Sunday, December 23, 2012

| laura's christmas. |

 
I hope someone still reads the Little House books.:) I have been reading them ever since I can remember, and even before I could read, I can remember wondering who the two serious-faced little girls in sunbonnets sitting in the covered wagon were. (on the cover of Little House on the Prairie)
Recently I dusted off my copies of Little House in the Big Woods, Little House on the Prairie, and On the Banks of Plum Creek and read them over again. I have read the whole series ( my favorites are Little Town on the Prairie and These Happy Golden Years ) but these are the ones on the family bookshelf at the present. I have always loved the simplicity of Laura's growing-up years, and the special way that she and her sisters loved each other and their parents.
Anyway, this last time that I read the first three Little House books, I couldn't help but notice how grateful Laura was, in the little log house in the woods of Wisconsin, to recieve a rag doll, a candy cane, and a pair of mittens. That seemed like pure riches to her at (I think) five years old. I get the sense that Laura was not a spoiled child, and that she was grateful for the small things that her parents gave her.
The next Christmas in the log cabin on the prairie Laura and her sister recieved for Christmas a penny, a peice of cake, a stick of candy, and a tin cup. They were not expecting anything at all because the bad weather had prevented their parents from making any trips to Independence to get them anything. But when they did get their presents, they could hardly imagine that anyone could actually get that much for Christmas. Imagine being that unspoiled. Doesn't it sound like the sweetest thing? I would love to raise my future children like that.
In the second Christmas Laura related in her book On the Banks of Plum Creek Laura's Pa had gone to town to pick up their Christmas presents (which, by the way, consisted of candy) and was caught in a blizzard on the way home. To keep himself from starving, he had to eat the candy that he had bought for his little girls' Christmas. When he later returned home and confessed this to them, Laura's response was, "Oh, Pa, I'm so glad you did!" She didn't care that she wouldn't be getting anything for Christmas this year; she was just happy and thankful that her father had returned home safely.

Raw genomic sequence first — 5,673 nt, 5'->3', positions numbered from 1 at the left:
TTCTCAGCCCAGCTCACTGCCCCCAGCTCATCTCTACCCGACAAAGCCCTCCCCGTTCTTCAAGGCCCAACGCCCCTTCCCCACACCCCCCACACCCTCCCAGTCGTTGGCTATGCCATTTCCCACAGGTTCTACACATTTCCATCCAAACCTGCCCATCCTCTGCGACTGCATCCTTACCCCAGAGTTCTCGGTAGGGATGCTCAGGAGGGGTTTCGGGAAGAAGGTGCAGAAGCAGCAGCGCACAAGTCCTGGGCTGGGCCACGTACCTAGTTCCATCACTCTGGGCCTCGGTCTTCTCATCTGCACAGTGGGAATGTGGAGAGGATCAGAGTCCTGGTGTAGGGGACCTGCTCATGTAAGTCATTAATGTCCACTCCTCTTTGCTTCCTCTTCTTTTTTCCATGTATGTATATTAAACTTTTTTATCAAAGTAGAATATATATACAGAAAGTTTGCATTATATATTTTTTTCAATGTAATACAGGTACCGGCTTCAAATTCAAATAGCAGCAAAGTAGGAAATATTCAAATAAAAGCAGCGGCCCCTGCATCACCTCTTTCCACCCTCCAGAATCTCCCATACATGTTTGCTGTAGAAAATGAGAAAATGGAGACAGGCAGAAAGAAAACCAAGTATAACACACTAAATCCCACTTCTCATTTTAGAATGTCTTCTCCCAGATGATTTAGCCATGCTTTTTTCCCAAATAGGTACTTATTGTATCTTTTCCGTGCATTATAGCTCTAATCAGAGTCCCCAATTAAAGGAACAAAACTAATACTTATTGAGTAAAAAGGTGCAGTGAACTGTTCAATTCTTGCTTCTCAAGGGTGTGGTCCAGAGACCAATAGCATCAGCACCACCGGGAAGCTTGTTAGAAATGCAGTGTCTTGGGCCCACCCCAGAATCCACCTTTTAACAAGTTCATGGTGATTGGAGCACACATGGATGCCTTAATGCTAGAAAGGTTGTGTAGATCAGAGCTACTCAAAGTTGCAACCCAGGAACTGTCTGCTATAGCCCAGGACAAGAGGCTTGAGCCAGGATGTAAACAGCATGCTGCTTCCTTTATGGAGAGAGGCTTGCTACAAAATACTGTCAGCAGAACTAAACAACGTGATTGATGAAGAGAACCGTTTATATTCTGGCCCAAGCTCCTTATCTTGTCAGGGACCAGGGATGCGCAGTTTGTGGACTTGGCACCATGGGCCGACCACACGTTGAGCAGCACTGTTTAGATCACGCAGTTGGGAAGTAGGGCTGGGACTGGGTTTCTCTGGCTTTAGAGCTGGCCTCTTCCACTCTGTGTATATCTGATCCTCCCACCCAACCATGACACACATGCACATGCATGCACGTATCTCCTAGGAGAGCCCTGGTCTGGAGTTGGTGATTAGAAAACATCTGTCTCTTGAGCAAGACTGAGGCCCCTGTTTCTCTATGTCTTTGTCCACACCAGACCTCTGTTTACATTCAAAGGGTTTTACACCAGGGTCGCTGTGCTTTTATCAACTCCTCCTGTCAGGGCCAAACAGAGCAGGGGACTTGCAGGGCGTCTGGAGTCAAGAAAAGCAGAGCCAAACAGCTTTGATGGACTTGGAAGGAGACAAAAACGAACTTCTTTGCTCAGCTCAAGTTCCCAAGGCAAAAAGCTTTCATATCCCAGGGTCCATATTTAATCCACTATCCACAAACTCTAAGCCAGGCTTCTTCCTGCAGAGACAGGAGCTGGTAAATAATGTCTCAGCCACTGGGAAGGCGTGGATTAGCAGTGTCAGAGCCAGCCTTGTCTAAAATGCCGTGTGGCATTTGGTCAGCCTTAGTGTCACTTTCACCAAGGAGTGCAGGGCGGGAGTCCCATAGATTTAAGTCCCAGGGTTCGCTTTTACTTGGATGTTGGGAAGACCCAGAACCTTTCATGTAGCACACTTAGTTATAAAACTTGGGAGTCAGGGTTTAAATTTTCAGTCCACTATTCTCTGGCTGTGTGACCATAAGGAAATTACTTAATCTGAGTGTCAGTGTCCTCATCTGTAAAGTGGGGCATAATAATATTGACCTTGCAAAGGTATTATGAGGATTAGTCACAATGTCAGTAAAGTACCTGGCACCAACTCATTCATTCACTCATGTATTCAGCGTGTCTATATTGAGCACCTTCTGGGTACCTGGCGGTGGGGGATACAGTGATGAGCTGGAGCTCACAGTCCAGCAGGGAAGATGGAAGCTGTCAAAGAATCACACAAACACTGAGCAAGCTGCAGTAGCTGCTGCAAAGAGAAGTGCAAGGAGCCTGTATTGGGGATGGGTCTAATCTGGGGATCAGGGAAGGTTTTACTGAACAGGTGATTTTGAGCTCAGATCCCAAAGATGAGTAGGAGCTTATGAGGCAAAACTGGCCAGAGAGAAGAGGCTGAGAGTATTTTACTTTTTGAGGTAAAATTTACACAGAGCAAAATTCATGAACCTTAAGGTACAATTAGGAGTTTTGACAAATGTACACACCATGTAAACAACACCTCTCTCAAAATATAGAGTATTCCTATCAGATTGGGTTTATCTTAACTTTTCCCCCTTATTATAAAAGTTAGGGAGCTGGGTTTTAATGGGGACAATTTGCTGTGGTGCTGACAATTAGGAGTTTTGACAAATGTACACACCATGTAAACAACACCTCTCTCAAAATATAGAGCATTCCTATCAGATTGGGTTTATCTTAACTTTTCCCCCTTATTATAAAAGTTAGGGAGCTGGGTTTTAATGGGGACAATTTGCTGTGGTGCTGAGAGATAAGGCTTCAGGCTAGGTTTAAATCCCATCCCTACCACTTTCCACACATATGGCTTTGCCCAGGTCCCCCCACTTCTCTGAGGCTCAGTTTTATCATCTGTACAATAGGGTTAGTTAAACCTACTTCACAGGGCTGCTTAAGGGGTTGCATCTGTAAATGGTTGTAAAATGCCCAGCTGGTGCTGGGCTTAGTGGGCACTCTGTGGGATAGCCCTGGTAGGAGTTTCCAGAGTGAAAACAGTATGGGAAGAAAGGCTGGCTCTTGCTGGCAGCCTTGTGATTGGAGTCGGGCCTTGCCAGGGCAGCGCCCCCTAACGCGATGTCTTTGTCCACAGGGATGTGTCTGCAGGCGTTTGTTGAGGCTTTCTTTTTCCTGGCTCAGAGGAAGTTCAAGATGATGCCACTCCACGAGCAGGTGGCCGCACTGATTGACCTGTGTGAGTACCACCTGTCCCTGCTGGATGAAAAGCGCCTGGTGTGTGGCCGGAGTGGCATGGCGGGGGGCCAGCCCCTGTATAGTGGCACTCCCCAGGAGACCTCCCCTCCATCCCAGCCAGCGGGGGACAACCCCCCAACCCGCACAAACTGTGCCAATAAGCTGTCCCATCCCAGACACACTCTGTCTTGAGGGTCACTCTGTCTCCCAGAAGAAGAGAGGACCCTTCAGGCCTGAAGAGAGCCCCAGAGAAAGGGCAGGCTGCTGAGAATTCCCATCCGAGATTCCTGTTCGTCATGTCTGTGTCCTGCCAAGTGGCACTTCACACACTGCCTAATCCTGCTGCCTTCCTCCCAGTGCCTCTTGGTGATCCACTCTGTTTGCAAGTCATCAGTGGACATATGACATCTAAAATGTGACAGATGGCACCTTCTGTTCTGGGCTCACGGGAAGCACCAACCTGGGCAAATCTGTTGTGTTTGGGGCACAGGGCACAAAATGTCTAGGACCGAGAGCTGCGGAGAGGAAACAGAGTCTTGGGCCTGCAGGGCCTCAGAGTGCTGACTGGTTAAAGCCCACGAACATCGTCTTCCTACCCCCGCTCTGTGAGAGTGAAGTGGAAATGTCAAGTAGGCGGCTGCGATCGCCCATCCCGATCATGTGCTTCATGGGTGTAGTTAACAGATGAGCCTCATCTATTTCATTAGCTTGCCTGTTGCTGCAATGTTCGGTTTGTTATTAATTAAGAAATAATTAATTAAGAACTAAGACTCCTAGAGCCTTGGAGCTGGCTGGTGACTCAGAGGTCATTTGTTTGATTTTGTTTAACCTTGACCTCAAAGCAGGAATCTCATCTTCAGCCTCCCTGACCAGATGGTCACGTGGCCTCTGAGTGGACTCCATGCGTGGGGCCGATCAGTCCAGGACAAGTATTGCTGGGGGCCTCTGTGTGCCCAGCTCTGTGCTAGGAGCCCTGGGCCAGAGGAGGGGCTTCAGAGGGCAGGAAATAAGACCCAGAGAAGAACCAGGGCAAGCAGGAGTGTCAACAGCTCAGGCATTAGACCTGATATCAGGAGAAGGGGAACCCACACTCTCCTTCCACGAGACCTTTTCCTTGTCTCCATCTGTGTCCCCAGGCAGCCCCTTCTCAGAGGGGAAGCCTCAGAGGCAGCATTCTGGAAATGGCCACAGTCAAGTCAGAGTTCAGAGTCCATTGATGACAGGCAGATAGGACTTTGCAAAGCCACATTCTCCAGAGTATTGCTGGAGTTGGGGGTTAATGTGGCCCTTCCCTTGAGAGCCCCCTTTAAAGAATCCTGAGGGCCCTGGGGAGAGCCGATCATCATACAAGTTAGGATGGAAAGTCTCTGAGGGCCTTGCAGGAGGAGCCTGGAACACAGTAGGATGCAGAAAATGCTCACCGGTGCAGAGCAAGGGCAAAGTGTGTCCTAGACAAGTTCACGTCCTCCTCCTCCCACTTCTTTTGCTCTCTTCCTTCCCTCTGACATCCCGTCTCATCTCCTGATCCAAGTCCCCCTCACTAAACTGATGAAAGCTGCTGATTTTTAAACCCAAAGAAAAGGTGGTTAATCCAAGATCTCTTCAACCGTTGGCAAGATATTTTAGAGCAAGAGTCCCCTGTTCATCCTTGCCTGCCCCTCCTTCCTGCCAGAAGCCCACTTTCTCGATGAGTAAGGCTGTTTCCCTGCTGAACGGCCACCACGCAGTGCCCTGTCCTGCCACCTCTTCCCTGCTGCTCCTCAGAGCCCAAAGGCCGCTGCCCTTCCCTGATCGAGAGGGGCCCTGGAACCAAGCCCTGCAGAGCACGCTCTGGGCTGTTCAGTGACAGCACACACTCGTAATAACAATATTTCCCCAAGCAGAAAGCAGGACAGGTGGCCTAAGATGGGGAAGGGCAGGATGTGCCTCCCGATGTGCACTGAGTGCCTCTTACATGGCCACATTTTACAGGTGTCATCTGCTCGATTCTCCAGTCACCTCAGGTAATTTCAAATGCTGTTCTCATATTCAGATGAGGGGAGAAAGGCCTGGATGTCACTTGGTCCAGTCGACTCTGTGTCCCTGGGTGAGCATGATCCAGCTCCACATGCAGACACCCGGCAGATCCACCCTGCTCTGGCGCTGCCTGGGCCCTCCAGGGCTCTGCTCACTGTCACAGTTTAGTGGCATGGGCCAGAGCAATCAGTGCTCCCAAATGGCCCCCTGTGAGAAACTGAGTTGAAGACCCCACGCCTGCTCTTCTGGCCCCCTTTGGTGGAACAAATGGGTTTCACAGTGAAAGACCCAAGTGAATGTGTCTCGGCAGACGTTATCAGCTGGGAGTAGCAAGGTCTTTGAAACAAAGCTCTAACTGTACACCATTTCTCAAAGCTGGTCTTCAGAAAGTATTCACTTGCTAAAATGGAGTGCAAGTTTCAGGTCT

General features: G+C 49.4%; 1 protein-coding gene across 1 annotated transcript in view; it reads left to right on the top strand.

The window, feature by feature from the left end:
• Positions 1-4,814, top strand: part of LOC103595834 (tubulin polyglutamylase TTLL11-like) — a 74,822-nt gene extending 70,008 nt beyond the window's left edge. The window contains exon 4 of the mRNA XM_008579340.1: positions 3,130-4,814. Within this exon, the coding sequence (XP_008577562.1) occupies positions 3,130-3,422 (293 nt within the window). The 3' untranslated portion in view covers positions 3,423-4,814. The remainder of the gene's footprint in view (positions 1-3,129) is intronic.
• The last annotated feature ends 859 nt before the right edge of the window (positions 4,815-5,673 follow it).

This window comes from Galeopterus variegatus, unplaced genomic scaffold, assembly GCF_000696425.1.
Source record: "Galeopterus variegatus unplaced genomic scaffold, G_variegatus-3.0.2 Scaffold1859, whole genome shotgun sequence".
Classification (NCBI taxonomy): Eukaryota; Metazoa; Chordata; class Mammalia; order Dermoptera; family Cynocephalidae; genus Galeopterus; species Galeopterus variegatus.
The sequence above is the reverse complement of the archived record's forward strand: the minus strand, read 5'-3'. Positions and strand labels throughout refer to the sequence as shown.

Unfortunately, in modern America, these attitudes in kids under the age of nine seem foreign and unrealistic. Isn't that sad? What if Christmas came around and we didn't have anything~ no tree, no special treats, and no gifts~ just Jesus, who is why we have Christmas anyway, and our families? I magine that for a second. Would we enjoy Christmas as much if we had just that? Kind of puts Christmas in a different perspective, doesn't it?
I have so much to be grateful for this Christmas! A wonderful family, a sweet cozy home nestled in the country, precious memories in the making, and Jesus, Who is the Reason we have a Christmas. I hope that at I can keep the same kind of attitude that Laura had at the different Christmases she wrote about in the Little House books. We do have such a wonderful Reason to be happy and thankful at Christmas and all year round, don't we?
 
 
 
 
 
 
 
 

Sunday, December 16, 2012

| catchup. |

  
    













Hello people.:) I am still alive, in case anyone has been wondering. Thanks to the kind folks who have been dropping sweet comments wondering how I've been, and such. As I'm sure people have noticed, I did change my blog title, a little earlier than I expected to. The "something else" it was going to coordinate with is still in the air, so please be patient with me.:) The reason I changed my name is because lately I've been trying to simplify my life and clean a lot of unnecessary clutter out of it. When I say clutter I mean extra distractions, silly ambitions and such, and fuss over unimportant things. And besides that, I absolutely love the idea of "a simple life" you know, un-technical, uncommercial, all that. 

So .  .  . enough on that subject. My days have been pretty full lately, and at night I am usually too busy or too tired to do much computer stuff. The above pics were taken several weeks ago (sorry, I know I'm behind) when we had our first major snowstorm. Speaking of, we are getting another one as I type. The kids were skiing a lot and (sorry, the skates are a fake, I haven't been skating yet, but hopefully that will come) the littles had the saucers out.:) 





The other night two of my brothers and I hiked up to a hay field on top of a ridge right after the sun had set. The view was awesome! We had some fun with silhouettes, too, but the beauty of the moment was spoiled when Zach found a set bear trap near where we were and hastily decided he wanted to go home. I'm not sure who would be trying to trap bears this time of year; shouldn't they all be hibernating?





Well, I had a lot more pictures, but they got deleted by accident. Maybe that's a good thing.:) But hope you all enjoyed this quick little update.:) I really appreciate you all who read my blog, and your comments are always so thoughtful. Maybe I will be able to post more often after December is behind us. Speaking of, this is the last month of the year, and we have fifteen days left to enjoy good old '12. :) This year really snuck by, didn't it?
And a few thoughts about the tragedy in Sandy Hook, CT, that happened this past weekend. I felt like crying when I first heard about it. I can't imagine that anyone would want to take a sweet, innocent, precious little child's life, but I am confident that all of those precious children are with Jesus. And He was, and is, in control of that entire event. Maybe someone's heart will be drawn to Jesus through this. 

Blessings in Christ,